Counties brace for big tax losses next year

August 9, 2010

Almost all of Indiana’s 92 counties, including Marion and surrounding counties, will see big drops in income tax revenue in 2011 because of the economic downturn.

The State Budget Agency released distribution amounts for local income tax revenue on Friday that show counties collectively will receive almost 16 percent less next year than they did in 2010.

Overall, counties are expected to receive $1.3 billion in income tax revenue in 2011, $255.9 million less than they got this year.

Marion County will collect $250.4 million next year, 16 percent less than it did in 2010. Hamilton County, the second-largest county in central Indiana, will receive $82.3 million, 17 percent less than it did in 2010.

Income tax distributions mostly provide funds for property-tax replacement and relief, the homestead credit and public safety.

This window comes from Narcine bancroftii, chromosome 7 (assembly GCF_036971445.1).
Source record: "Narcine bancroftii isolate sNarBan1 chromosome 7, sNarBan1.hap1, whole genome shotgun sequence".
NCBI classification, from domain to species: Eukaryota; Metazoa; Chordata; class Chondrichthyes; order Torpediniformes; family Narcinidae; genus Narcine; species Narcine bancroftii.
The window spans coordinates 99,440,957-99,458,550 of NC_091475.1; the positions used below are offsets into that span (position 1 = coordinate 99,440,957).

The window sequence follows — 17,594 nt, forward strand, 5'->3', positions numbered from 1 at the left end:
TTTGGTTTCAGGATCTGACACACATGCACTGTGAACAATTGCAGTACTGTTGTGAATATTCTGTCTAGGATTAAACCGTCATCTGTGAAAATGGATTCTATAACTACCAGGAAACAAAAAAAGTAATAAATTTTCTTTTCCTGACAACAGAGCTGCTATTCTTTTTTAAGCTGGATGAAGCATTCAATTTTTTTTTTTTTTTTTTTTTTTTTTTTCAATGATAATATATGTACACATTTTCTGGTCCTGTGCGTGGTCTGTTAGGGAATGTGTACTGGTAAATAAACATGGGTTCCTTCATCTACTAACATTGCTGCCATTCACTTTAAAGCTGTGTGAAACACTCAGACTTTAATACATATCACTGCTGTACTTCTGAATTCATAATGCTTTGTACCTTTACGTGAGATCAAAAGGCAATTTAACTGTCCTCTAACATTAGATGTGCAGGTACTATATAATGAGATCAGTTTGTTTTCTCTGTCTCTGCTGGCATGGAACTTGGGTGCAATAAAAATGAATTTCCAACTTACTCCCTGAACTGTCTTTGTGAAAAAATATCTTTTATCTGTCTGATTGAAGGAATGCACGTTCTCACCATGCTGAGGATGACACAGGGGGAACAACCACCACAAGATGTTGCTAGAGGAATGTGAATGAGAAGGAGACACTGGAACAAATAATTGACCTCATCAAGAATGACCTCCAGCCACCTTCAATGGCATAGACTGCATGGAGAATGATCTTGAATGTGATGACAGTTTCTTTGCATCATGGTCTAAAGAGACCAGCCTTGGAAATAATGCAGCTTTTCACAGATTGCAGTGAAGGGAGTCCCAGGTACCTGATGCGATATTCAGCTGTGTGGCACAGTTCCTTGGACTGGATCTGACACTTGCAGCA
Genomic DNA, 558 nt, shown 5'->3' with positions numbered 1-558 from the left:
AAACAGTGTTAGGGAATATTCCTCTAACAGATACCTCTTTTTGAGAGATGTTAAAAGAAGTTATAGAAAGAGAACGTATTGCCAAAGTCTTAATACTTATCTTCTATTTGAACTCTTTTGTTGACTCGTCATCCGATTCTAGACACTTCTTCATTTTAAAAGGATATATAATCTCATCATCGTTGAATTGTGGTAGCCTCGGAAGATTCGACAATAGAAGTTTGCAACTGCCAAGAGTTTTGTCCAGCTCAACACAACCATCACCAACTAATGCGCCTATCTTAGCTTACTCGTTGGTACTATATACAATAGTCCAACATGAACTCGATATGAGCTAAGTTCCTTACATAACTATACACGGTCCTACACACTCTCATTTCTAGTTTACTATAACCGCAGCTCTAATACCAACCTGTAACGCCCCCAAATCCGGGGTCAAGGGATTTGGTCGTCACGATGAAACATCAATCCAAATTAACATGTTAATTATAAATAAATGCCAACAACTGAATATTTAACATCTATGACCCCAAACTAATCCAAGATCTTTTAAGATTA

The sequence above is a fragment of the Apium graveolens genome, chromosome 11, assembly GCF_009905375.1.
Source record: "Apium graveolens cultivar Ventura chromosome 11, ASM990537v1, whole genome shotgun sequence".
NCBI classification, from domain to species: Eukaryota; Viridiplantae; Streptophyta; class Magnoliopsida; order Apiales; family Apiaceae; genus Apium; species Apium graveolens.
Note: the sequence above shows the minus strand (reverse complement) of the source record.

Distributions for 2011 are based on income tax returns from 2009, the height of the recession.

David Bottorff, executive director of the Association of Indiana Counties, said he's hopeful economic conditions will improve this year, so income tax distributions will increase in 2012.

“Hopefully, this is the bottom,” he said. “We hope that in [2012] we’ll see slight increases again.”

Among other Indianapolis-area counties, distributions will drop 20 percent for Boone, 13 percent for Shelby, 11 percent for both Johnson and Morgan, 10 percent for Madison, and 8 percent for Hendricks.

Counties in manufacturing-heavy northeast Indiana will see some of the largest drops statewide.

Whitley County, just west of Fort Wayne, is projected to lose nearly $4 million, or 37 percent, of its income tax revenue, The Journal Gazette of Fort Wayne reported, citing data compiled by Allen County Deputy Auditor Tera Klutz.

Neighboring Wells and Kosciusko counties also were forecast to lose more than 25 percent of their income tax revenue, the newspaper reported. Allen County, home to Fort Wayne, and Adams and Huntington counties also were expected to see losses greater than the statewide average of 15.9 percent, it said.


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